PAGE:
|Peter Polycarpou in Imagine This|
Review Round-up: Will New London Imagine a Hit?
Date: 20 November 2008
Critics got their first view of the new so-called “Holocaust musical” Imagine This last night (19 November 2008, previews from 4 November) at the West End’s New London Theatre (See Today's 1st Night Photos), returning to the venue where they so mercilessly assailed Trevor Nunn’s Gone With the Wind earlier in the year (See Review Round-Up, 23 Apr 2008).
First seen in a tryout last summer at the Theatre Royal Plymouth, Imagine This, which is currently booking until 28 February 2009, revolves around a group of Polish actors in the Warsaw Ghetto in 1942 who stage plays to inspire hope and optimism within the Jewish community. However, with rumours of the Final Solution in the air, their play merges with the reality they are trying to escape and a dramatic love story unfolds.
Imagine This has music by Shuki Levy, lyrics by David Goldsmith and a book by Glenn Berenbeim. It’s directed by Open Air artistic director Timothy Sheader and designed by Eugene Lee, who won both a Tony and a Whatsonstage.com Award for Wicked, with choreography by DV8’s Liam Steel. The principal West End cast features Leila Ben Harris, Simon Gleeson and Peter Polycarpou, who reprises his role from the Plymouth run (See News, 26 Aug 2008).
For most overnight critics, the attempt of Imagine This to find hope in the Holocaust was beyond the stretch of their collective imaginations. This morning’s reviews contained an almost universal theme – that despite director Timothy Sheader’s best efforts and some “valiant” performances from the cast, the show hit a dud note due to its “historically false” and “morally dubious” depiction of the Warsaw ghetto. There were some positives amid the gloom, notably the “stoic dignity” of Polycarpou and the “soaring anthems” of Levy and Goldsmith (even if their “trivial” lyrics came in for some heavy criticism). But overall it looks as if the New London is suffering a serious case of déjà vu.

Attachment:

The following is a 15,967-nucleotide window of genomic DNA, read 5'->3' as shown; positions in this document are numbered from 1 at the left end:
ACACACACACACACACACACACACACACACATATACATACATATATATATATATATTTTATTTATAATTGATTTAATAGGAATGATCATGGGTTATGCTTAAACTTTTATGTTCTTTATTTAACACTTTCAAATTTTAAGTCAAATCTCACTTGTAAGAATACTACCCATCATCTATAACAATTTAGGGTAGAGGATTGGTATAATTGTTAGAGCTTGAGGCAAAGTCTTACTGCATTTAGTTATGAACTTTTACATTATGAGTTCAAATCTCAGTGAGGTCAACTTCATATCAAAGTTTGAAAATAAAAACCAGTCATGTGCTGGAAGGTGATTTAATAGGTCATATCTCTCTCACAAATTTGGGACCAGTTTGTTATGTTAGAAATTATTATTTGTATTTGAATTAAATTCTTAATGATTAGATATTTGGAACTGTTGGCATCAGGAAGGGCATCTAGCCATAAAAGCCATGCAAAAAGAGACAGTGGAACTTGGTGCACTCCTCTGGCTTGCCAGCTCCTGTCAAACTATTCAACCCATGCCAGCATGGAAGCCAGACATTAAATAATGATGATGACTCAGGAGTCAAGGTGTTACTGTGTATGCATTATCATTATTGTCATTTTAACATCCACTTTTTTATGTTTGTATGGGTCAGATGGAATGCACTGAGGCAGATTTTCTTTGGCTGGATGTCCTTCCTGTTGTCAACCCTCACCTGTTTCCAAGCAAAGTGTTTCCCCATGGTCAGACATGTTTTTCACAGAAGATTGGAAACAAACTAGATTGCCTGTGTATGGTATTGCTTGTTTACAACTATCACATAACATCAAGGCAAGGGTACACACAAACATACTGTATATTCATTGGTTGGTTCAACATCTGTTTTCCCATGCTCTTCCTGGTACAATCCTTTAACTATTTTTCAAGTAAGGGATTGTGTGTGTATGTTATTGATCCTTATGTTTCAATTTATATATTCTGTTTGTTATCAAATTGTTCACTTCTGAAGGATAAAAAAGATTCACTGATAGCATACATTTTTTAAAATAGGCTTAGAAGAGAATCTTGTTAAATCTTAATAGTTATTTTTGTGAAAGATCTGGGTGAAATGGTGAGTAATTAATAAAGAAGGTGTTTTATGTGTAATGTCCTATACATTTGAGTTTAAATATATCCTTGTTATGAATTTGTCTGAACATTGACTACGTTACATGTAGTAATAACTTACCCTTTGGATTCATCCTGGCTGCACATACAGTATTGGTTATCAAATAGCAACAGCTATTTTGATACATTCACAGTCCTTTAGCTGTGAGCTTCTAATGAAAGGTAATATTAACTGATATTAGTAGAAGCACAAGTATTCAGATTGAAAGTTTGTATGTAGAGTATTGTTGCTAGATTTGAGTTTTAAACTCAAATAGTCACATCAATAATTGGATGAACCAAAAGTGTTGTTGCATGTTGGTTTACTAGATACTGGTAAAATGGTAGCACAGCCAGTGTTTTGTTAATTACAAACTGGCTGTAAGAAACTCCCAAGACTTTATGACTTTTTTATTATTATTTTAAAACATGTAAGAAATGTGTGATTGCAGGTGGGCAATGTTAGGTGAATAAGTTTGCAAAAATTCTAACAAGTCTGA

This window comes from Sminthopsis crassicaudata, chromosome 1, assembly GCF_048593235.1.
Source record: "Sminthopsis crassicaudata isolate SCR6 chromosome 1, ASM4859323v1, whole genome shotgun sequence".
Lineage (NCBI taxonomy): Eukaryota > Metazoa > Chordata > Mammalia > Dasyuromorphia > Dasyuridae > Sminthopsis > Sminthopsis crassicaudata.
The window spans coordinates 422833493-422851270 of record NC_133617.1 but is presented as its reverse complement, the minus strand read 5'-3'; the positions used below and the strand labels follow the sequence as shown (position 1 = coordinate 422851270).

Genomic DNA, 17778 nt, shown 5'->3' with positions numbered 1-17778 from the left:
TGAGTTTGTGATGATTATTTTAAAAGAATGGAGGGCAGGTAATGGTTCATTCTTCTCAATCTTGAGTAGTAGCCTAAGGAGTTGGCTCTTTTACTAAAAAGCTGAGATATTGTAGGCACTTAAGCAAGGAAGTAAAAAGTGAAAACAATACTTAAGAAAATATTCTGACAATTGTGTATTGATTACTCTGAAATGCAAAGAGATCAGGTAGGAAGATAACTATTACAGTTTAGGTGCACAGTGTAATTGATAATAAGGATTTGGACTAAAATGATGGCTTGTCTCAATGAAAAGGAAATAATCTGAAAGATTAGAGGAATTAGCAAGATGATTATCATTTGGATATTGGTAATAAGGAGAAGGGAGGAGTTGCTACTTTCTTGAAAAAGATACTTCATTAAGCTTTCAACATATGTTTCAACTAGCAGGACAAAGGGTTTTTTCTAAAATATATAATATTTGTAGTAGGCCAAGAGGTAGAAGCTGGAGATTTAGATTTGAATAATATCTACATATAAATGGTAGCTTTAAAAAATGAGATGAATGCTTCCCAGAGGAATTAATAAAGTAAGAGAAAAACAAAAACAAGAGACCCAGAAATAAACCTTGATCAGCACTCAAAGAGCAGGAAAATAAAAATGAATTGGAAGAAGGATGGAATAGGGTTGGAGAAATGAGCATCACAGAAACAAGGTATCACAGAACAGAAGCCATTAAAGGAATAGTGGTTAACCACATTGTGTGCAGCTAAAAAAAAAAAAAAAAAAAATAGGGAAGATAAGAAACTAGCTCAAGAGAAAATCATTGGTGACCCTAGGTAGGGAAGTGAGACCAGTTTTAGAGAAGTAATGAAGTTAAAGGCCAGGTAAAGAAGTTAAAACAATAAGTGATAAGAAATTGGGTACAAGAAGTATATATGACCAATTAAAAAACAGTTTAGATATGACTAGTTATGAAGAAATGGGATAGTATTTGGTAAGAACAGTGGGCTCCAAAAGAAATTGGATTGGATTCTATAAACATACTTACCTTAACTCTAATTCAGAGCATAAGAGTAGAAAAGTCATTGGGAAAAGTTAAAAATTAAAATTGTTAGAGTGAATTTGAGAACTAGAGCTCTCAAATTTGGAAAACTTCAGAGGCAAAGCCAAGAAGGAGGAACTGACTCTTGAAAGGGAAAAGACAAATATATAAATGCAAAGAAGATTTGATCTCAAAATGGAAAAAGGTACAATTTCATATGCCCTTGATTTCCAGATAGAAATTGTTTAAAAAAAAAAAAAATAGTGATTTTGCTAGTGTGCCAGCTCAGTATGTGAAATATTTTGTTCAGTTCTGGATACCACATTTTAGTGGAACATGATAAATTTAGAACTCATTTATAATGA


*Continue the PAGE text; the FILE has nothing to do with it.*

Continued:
Michael Coveney on Whatsonstage.com (one star) – “The major problem here is that once the situation of fierce resistance is established, there is nowhere for the characters to go except towards the exit. Timothy Sheader’s resourceful and often effective production attempts to create light and shade in deals with the Nazis, hints of betrayal and the shocking business of an informant bartering a fur cloak, sleeping with the enemy and being shot in the back for her pains … The music and lyrics of Shuki Levy and David Goldsmith, while neat enough in a mediocre way, never rise to the impassioned authenticity of their obvious example in Les Miserables. Polycarpou does his level best to hold the show together, and wins a round with his dark night of the soul (with Jewish jokes) number, ‘The Last Laugh’ … But this is to accentuate the positive in an engulfing sea of negative.”
Michael Billington in the Guardian (two stars) – “They said it couldn't be done: a musical about the Warsaw ghetto. And, now that I've seen it, I know that they were right … In attempting to dovetail the stories, Glenn Berenbeim's book creates more problems than it solves. It not only depends on a grotesquely improbable love affair between Tamar, daughter of the Masada leader, and a Roman general. The basic premise also beggars belief - it is hard to credit the Nazis would sanction a show about Masada even though they are assured, ‘It's got singing, dancing and all the Jews die in the end’. And the musical, far from the rough-and-ready spectacle you would expect with minimal resources, turns out to be a surprisingly well-equipped show up to West End standards … The best one can say is Timothy Sheader stages the grisly event with fluidity. Peter Polycarpou lends the actor-manager and Masada leader a certain stoic dignity, and Leila Benn Harris and Simon Gleeson do all they can as the unlikely love interest.”